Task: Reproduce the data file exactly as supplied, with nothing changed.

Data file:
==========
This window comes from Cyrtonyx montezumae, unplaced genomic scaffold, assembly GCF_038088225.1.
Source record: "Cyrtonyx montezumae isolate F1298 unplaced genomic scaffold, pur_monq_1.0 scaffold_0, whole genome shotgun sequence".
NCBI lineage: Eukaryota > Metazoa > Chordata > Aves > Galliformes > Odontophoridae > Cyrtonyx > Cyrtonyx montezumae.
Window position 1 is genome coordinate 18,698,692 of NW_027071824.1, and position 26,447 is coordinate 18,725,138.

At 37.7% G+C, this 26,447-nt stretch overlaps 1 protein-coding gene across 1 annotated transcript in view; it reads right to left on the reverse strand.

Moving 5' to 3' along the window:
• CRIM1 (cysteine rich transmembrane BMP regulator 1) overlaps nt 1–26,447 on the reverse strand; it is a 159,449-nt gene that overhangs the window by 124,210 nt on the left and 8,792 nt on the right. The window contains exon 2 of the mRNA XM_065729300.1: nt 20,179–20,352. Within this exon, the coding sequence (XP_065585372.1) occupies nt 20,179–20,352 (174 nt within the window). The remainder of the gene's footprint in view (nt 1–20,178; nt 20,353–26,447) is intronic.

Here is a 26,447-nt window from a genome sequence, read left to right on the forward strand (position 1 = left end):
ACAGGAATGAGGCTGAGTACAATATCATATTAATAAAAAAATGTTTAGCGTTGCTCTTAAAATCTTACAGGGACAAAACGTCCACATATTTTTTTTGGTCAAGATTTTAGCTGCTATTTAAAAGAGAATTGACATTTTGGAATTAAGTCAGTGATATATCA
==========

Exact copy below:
This window comes from Cyrtonyx montezumae, unplaced genomic scaffold, assembly GCF_038088225.1.
Source record: "Cyrtonyx montezumae isolate F1298 unplaced genomic scaffold, pur_monq_1.0 scaffold_0, whole genome shotgun sequence".
NCBI lineage: Eukaryota > Metazoa > Chordata > Aves > Galliformes > Odontophoridae > Cyrtonyx > Cyrtonyx montezumae.
Window position 1 is genome coordinate 18,698,692 of NW_027071824.1, and position 26,447 is coordinate 18,725,138.

At 37.7% G+C, this 26,447-nt stretch overlaps 1 protein-coding gene across 1 annotated transcript in view; it reads right to left on the reverse strand.

Moving 5' to 3' along the window:
• CRIM1 (cysteine rich transmembrane BMP regulator 1) overlaps nt 1–26,447 on the reverse strand; it is a 159,449-nt gene that overhangs the window by 124,210 nt on the left and 8,792 nt on the right. The window contains exon 2 of the mRNA XM_065729300.1: nt 20,179–20,352. Within this exon, the coding sequence (XP_065585372.1) occupies nt 20,179–20,352 (174 nt within the window). The remainder of the gene's footprint in view (nt 1–20,178; nt 20,353–26,447) is intronic.

Here is a 26,447-nt window from a genome sequence, read left to right on the forward strand (position 1 = left end):
ACAGGAATGAGGCTGAGTACAATATCATATTAATAAAAAAATGTTTAGCGTTGCTCTTAAAATCTTACAGGGACAAAACGTCCACATATTTTTTTTGGTCAAGATTTTAGCTGCTATTTAAAAGAGAATTGACATTTTGGAATTAAGTCAGTGATATATCA